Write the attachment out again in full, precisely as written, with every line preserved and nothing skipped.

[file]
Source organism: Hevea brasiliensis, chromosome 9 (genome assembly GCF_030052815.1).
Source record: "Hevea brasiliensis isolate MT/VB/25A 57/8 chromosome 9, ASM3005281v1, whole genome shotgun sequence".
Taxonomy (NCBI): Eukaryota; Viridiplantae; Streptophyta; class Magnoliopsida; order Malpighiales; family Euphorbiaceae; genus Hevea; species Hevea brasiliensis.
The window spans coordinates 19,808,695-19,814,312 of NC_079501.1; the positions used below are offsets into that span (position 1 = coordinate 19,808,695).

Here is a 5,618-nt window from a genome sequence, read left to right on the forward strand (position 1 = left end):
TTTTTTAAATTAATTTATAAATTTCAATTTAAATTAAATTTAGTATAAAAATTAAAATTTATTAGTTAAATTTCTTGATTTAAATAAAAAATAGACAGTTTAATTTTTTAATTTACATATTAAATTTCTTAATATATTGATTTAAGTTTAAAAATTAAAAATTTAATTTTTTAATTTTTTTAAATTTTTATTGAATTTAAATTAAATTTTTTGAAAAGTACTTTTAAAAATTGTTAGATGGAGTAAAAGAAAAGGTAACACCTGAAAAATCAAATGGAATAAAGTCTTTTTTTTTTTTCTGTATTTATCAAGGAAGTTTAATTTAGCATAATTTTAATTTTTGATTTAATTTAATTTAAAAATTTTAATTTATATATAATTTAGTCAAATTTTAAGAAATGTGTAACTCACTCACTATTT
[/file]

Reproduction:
Source organism: Hevea brasiliensis, chromosome 9 (genome assembly GCF_030052815.1).
Source record: "Hevea brasiliensis isolate MT/VB/25A 57/8 chromosome 9, ASM3005281v1, whole genome shotgun sequence".
Taxonomy (NCBI): Eukaryota; Viridiplantae; Streptophyta; class Magnoliopsida; order Malpighiales; family Euphorbiaceae; genus Hevea; species Hevea brasiliensis.
The window spans coordinates 19,808,695-19,814,312 of NC_079501.1; the positions used below are offsets into that span (position 1 = coordinate 19,808,695).

Here is a 5,618-nt window from a genome sequence, read left to right on the forward strand (position 1 = left end):
TTTTTTAAATTAATTTATAAATTTCAATTTAAATTAAATTTAGTATAAAAATTAAAATTTATTAGTTAAATTTCTTGATTTAAATAAAAAATAGACAGTTTAATTTTTTAATTTACATATTAAATTTCTTAATATATTGATTTAAGTTTAAAAATTAAAAATTTAATTTTTTAATTTTTTTAAATTTTTATTGAATTTAAATTAAATTTTTTGAAAAGTACTTTTAAAAATTGTTAGATGGAGTAAAAGAAAAGGTAACACCTGAAAAATCAAATGGAATAAAGTCTTTTTTTTTTTTCTGTATTTATCAAGGAAGTTTAATTTAGCATAATTTTAATTTTTGATTTAATTTAATTTAAAAATTTTAATTTATATATAATTTAGTCAAATTTTAAGAAATGTGTAACTCACTCACTATTT